Harvard Review is not a first pick among reviewers, and I’m not sure why. Perhaps the name scares some away – too high falutin’? However, in reading this issue, I felt not the least bit shut out of the content, and if anything, found much to access and some enjoyable challenges.
The strength of variety rests with the poetry. Denise Duhamel’s “Baby Onion” was a hit for me with its strong imagery, characters and story quality, whereas in Major Jackson’s works, the individual nature of some lines struck me in their moments, like, “Considering my country’s longing for homogenized milk / & bags of tube socks from Walmart, / Which felt cancerous.” Ilya Kaminsky’s multi-layer story told in the poem “Deaf Republic” left me with one of those ethereally haunting feelings (still lingering). Its exploration of deafness is literal and figurative, metaphorical and concrete, and told all through relationships between those who speak and hear, and those who do not (cannot or choose not). It is indeed a “fairytale” of poetically epic proportions.
Of the prose, which normally gains my greater attraction, there was less to interest me. The short story “Rodolfo and Nelida” by Jason Lewis led the issue, and was indeed a hard act to follow. Lewis’s surrealistic style intertwined with solid imagery, sturdy characters, and situational realism was delightful. Perhaps influenced by the Mexican origin of his characters, his work reminded me of Luis Urrea’s early stories. The essay that followed, “Star-Crossed Something-or-Others” by Eric Lemay, is an exploration of teaching/analyzing Romeo and Juliet with students who couldn’t care less, until provided with the ways and means to connect. Lemay’s commentary on the how he relates the story to a younger generation of readers makes me want to teach it! I would even have students read his essay (“Romeus runs a beauty contest.” will certainly hit the mark). Whether intentional or not, the essay seemed a centerpiece for other works in this collection – the idea of individuals whose relationships and experiences with emotions guide them to understand themselves, one another, and the custom of expression of their time.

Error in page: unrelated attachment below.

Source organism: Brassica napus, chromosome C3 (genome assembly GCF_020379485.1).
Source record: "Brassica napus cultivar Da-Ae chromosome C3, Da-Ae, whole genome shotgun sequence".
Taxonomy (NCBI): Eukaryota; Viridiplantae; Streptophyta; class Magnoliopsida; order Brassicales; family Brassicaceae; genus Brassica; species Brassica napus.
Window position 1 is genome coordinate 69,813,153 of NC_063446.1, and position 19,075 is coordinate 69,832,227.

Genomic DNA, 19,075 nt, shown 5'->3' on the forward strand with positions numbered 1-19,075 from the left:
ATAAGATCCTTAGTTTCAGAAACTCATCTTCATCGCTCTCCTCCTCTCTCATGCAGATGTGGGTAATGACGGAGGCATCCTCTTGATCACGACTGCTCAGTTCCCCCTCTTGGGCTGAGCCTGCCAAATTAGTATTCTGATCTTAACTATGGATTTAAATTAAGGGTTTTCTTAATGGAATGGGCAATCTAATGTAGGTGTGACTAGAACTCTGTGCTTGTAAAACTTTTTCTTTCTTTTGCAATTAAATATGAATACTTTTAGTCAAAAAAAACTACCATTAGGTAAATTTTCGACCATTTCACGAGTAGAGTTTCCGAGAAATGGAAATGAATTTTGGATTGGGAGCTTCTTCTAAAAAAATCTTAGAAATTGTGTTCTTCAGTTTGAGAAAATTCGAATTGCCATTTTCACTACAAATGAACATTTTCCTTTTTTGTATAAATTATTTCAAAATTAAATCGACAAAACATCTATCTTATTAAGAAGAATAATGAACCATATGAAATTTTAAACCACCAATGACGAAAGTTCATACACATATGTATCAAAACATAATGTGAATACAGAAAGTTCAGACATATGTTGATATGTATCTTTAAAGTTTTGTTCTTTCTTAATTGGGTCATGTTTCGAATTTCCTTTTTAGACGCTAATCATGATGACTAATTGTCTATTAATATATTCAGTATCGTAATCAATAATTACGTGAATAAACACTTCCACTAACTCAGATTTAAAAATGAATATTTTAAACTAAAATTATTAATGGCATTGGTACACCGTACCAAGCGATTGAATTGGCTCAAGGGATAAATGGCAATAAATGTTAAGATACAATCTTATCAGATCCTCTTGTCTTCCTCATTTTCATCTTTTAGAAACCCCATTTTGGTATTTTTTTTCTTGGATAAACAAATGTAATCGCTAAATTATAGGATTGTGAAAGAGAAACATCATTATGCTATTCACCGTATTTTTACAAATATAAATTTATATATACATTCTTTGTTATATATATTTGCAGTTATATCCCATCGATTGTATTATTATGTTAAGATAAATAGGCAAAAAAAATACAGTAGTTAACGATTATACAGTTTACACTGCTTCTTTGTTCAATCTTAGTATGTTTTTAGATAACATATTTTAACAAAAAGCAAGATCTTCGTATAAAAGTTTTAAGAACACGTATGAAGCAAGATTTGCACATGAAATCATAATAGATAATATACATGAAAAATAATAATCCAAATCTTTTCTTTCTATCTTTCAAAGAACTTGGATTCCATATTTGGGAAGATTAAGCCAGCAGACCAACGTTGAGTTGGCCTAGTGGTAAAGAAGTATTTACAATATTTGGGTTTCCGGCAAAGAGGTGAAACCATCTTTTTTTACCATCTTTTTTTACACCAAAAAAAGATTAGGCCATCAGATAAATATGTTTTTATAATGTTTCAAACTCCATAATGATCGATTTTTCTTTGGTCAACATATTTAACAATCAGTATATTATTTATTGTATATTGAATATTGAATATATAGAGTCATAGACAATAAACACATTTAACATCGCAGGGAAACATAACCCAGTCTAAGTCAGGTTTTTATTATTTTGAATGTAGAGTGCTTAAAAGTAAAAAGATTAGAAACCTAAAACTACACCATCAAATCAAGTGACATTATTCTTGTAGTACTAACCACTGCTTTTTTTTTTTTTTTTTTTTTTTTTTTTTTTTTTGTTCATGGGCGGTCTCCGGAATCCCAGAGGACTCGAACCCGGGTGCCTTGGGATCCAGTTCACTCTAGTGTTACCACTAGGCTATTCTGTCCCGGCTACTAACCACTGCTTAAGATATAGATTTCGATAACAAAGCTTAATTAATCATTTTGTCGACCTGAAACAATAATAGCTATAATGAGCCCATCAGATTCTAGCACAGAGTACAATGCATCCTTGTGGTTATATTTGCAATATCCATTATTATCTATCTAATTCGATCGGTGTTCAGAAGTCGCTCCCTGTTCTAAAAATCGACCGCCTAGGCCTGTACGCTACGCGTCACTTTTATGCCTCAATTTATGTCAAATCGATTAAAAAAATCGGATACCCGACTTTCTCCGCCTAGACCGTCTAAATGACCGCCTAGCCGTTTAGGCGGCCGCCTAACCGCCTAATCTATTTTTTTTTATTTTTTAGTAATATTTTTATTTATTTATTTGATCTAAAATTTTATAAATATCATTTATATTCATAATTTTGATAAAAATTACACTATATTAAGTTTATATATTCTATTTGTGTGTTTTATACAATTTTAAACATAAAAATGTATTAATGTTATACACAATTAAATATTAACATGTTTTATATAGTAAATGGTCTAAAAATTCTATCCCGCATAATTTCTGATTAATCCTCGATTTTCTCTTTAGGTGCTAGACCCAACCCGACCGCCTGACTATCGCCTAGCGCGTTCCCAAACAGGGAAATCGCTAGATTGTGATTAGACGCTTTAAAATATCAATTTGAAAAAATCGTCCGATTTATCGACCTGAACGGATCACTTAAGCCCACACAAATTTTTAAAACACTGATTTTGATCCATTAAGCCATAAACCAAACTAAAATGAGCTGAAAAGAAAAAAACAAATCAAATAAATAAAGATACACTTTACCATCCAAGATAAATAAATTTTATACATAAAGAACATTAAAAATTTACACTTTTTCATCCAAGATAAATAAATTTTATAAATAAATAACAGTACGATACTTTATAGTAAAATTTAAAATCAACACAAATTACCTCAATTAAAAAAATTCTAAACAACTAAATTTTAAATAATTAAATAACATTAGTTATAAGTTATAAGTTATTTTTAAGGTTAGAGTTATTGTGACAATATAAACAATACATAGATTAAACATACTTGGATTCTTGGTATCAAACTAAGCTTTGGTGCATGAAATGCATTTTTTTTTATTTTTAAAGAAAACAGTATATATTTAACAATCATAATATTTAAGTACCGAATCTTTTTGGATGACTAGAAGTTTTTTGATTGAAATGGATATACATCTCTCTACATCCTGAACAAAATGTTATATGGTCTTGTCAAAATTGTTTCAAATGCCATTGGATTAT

Other prose of note includes Michael Knight’s essay “Swimming the Backstroke or Writing What We Don’t Know,” a must-read for all writers, and stories by Anna Solomon and Paul Harding. The strength in the fiction was the clear sense of story, the connection of past with present, and in some cases, deep reflection. Other prose works lacked, for my taste, a sense of poignancy, and utilized endings which seemed trite. Good writing, but so what? was my response. Not much to stick with me afterward. The essays and poetry would bring me back to this journal, though, and as is so often the case, each issue is a new adventure. I expect this is true of the Harvard Review, and will not be the least bit hesitant to find out in the future.